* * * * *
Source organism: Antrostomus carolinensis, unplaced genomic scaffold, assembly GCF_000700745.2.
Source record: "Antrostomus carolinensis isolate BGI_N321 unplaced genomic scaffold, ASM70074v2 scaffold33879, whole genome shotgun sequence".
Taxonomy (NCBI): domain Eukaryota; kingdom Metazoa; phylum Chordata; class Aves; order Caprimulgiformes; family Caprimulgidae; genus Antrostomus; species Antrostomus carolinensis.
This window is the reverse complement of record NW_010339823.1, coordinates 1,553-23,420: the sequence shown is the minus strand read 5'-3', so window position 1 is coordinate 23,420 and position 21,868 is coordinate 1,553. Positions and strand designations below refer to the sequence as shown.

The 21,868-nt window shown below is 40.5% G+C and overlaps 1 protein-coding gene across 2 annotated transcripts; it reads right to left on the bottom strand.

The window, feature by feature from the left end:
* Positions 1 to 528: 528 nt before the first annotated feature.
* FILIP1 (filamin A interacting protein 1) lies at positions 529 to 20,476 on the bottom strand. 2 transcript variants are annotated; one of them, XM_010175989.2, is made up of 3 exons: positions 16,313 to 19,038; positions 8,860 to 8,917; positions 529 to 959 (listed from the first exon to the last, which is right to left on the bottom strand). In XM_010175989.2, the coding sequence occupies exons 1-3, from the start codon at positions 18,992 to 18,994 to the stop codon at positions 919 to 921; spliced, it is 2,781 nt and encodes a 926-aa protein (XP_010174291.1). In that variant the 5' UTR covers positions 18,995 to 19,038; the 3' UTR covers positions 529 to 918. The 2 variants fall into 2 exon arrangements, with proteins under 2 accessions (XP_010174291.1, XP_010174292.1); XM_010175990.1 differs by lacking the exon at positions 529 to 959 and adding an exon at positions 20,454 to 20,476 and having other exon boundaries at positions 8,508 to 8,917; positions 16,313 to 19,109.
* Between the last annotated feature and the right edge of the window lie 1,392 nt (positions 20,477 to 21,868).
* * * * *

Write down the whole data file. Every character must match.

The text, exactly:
Source organism: Antrostomus carolinensis, unplaced genomic scaffold, assembly GCF_000700745.2.
Source record: "Antrostomus carolinensis isolate BGI_N321 unplaced genomic scaffold, ASM70074v2 scaffold33879, whole genome shotgun sequence".
Taxonomy (NCBI): domain Eukaryota; kingdom Metazoa; phylum Chordata; class Aves; order Caprimulgiformes; family Caprimulgidae; genus Antrostomus; species Antrostomus carolinensis.
This window is the reverse complement of record NW_010339823.1, coordinates 1,553-23,420: the sequence shown is the minus strand read 5'-3', so window position 1 is coordinate 23,420 and position 21,868 is coordinate 1,553. Positions and strand designations below refer to the sequence as shown.

The 21,868-nt window shown below is 40.5% G+C and overlaps 1 protein-coding gene across 2 annotated transcripts; it reads right to left on the bottom strand.

The window, feature by feature from the left end:
* Positions 1 to 528: 528 nt before the first annotated feature.
* FILIP1 (filamin A interacting protein 1) lies at positions 529 to 20,476 on the bottom strand. 2 transcript variants are annotated; one of them, XM_010175989.2, is made up of 3 exons: positions 16,313 to 19,038; positions 8,860 to 8,917; positions 529 to 959 (listed from the first exon to the last, which is right to left on the bottom strand). In XM_010175989.2, the coding sequence occupies exons 1-3, from the start codon at positions 18,992 to 18,994 to the stop codon at positions 919 to 921; spliced, it is 2,781 nt and encodes a 926-aa protein (XP_010174291.1). In that variant the 5' UTR covers positions 18,995 to 19,038; the 3' UTR covers positions 529 to 918. The 2 variants fall into 2 exon arrangements, with proteins under 2 accessions (XP_010174291.1, XP_010174292.1); XM_010175990.1 differs by lacking the exon at positions 529 to 959 and adding an exon at positions 20,454 to 20,476 and having other exon boundaries at positions 8,508 to 8,917; positions 16,313 to 19,109.
* Between the last annotated feature and the right edge of the window lie 1,392 nt (positions 20,477 to 21,868).